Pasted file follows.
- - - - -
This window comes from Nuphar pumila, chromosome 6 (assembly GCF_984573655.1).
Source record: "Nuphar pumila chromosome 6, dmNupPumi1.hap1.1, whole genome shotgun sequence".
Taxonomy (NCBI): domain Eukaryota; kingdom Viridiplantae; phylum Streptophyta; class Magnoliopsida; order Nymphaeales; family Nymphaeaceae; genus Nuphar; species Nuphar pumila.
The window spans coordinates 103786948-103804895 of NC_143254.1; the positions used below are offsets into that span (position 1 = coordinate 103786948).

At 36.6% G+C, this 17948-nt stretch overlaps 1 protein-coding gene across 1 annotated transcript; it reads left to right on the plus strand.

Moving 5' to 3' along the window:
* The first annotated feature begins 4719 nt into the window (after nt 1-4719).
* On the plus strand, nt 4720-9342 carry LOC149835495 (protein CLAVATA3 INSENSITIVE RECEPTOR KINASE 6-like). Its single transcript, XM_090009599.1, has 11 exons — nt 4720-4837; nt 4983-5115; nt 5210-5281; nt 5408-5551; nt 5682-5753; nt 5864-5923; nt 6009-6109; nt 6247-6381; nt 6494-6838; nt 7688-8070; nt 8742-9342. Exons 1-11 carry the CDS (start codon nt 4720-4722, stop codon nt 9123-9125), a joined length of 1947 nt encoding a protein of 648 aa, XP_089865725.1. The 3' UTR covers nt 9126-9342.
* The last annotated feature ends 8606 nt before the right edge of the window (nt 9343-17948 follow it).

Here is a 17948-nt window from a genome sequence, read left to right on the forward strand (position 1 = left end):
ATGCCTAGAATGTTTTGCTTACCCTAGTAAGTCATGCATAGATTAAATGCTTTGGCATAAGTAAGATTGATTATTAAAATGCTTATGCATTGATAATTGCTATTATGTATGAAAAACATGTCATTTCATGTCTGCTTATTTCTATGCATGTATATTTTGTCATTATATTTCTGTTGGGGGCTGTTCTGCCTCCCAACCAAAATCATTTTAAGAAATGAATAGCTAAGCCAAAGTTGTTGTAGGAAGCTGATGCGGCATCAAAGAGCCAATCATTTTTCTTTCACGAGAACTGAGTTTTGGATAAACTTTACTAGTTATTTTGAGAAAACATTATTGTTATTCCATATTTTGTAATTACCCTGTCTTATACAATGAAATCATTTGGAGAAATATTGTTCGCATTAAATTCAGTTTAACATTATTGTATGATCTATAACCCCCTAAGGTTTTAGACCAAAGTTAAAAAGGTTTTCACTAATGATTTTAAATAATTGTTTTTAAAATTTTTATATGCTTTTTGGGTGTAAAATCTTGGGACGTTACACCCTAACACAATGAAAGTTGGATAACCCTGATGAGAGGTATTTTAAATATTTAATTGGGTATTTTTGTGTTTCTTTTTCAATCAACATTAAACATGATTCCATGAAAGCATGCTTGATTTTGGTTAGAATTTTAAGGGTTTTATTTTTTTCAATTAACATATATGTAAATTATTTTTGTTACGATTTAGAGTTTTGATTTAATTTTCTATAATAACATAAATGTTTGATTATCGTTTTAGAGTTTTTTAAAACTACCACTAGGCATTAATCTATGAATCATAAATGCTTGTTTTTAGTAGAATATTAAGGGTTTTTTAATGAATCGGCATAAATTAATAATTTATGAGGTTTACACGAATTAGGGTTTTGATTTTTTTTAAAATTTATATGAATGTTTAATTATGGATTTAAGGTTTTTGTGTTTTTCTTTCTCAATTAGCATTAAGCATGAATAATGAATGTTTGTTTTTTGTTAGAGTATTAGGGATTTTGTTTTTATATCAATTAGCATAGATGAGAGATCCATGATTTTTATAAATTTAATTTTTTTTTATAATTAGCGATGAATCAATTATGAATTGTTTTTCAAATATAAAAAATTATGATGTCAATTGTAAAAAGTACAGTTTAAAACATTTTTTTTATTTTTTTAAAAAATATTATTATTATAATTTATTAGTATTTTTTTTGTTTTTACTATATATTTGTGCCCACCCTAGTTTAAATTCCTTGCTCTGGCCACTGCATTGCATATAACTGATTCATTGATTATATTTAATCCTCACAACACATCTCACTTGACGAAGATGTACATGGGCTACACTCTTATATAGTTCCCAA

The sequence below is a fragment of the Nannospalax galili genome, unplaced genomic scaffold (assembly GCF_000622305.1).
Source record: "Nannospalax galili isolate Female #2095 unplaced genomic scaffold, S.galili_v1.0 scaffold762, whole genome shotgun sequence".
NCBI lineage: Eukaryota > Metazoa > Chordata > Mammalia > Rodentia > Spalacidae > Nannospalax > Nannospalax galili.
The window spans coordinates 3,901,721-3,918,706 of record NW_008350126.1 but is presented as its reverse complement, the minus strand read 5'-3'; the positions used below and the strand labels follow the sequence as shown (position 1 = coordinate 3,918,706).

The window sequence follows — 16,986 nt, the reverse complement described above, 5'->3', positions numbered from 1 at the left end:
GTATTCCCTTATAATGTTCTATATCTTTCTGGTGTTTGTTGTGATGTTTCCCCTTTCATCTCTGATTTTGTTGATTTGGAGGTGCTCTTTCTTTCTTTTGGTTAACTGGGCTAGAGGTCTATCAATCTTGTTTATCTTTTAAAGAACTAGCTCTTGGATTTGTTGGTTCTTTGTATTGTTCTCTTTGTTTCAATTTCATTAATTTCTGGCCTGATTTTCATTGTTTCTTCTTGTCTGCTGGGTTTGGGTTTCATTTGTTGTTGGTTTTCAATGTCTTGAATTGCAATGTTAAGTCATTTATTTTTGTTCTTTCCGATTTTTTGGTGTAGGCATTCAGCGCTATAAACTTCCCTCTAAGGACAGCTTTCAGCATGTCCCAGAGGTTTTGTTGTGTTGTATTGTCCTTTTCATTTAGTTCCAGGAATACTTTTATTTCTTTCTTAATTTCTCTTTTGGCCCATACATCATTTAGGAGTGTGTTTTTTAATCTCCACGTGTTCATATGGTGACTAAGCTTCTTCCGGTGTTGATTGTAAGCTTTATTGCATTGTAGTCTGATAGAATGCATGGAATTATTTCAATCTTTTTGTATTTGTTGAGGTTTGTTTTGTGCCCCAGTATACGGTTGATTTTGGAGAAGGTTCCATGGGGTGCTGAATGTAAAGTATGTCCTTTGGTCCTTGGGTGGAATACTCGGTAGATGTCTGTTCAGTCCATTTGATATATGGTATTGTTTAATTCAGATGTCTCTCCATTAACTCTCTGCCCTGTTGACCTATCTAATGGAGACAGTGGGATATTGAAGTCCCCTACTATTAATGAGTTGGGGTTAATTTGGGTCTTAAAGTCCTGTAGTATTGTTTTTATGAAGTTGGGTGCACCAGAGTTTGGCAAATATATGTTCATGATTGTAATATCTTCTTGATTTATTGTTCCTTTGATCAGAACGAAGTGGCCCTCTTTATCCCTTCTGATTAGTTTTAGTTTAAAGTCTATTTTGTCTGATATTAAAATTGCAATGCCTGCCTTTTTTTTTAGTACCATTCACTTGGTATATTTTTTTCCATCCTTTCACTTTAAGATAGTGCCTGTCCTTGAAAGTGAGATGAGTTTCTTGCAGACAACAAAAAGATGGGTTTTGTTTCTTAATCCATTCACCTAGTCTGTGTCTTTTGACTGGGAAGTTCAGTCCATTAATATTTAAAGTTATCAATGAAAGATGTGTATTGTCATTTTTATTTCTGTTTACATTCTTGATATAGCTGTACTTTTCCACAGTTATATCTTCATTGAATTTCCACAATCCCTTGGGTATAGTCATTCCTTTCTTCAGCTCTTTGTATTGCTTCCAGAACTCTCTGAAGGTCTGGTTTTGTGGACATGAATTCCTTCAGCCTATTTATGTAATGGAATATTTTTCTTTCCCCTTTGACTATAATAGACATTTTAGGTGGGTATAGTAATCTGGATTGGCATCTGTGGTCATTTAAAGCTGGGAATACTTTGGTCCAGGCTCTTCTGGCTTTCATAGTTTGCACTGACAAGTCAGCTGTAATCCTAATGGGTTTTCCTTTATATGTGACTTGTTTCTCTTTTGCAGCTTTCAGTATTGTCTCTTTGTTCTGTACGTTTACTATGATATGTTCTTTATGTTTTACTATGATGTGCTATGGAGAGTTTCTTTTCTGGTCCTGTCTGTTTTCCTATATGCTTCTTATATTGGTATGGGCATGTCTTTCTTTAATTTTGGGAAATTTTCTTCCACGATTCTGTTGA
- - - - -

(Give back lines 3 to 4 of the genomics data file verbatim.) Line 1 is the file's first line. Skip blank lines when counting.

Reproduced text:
Taxonomy (NCBI): domain Eukaryota; kingdom Viridiplantae; phylum Streptophyta; class Magnoliopsida; order Nymphaeales; family Nymphaeaceae; genus Nuphar; species Nuphar pumila.
The window spans coordinates 103786948-103804895 of NC_143254.1; the positions used below are offsets into that span (position 1 = coordinate 103786948).